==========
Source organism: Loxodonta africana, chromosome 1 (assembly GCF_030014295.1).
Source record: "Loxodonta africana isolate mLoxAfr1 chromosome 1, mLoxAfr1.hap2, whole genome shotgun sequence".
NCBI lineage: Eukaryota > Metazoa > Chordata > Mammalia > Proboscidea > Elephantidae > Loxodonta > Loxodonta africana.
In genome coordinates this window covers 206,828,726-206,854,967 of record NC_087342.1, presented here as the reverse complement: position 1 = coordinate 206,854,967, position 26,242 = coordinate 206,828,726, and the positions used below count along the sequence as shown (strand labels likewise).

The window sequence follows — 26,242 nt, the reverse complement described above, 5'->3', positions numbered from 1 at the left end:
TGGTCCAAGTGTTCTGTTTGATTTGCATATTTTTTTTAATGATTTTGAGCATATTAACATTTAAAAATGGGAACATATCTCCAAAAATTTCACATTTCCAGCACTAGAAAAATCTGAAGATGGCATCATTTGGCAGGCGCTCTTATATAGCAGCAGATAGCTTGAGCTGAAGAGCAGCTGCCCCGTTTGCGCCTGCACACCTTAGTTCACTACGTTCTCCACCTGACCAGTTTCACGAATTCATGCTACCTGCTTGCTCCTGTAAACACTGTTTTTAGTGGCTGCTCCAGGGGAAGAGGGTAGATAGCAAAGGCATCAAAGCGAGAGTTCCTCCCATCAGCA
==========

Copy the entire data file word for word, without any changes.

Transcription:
Source organism: Loxodonta africana, chromosome 1 (assembly GCF_030014295.1).
Source record: "Loxodonta africana isolate mLoxAfr1 chromosome 1, mLoxAfr1.hap2, whole genome shotgun sequence".
NCBI lineage: Eukaryota > Metazoa > Chordata > Mammalia > Proboscidea > Elephantidae > Loxodonta > Loxodonta africana.
In genome coordinates this window covers 206,828,726-206,854,967 of record NC_087342.1, presented here as the reverse complement: position 1 = coordinate 206,854,967, position 26,242 = coordinate 206,828,726, and the positions used below count along the sequence as shown (strand labels likewise).

The window sequence follows — 26,242 nt, the reverse complement described above, 5'->3', positions numbered from 1 at the left end:
TGGTCCAAGTGTTCTGTTTGATTTGCATATTTTTTTTAATGATTTTGAGCATATTAACATTTAAAAATGGGAACATATCTCCAAAAATTTCACATTTCCAGCACTAGAAAAATCTGAAGATGGCATCATTTGGCAGGCGCTCTTATATAGCAGCAGATAGCTTGAGCTGAAGAGCAGCTGCCCCGTTTGCGCCTGCACACCTTAGTTCACTACGTTCTCCACCTGACCAGTTTCACGAATTCATGCTACCTGCTTGCTCCTGTAAACACTGTTTTTAGTGGCTGCTCCAGGGGAAGAGGGTAGATAGCAAAGGCATCAAAGCGAGAGTTCCTCCCATCAGCA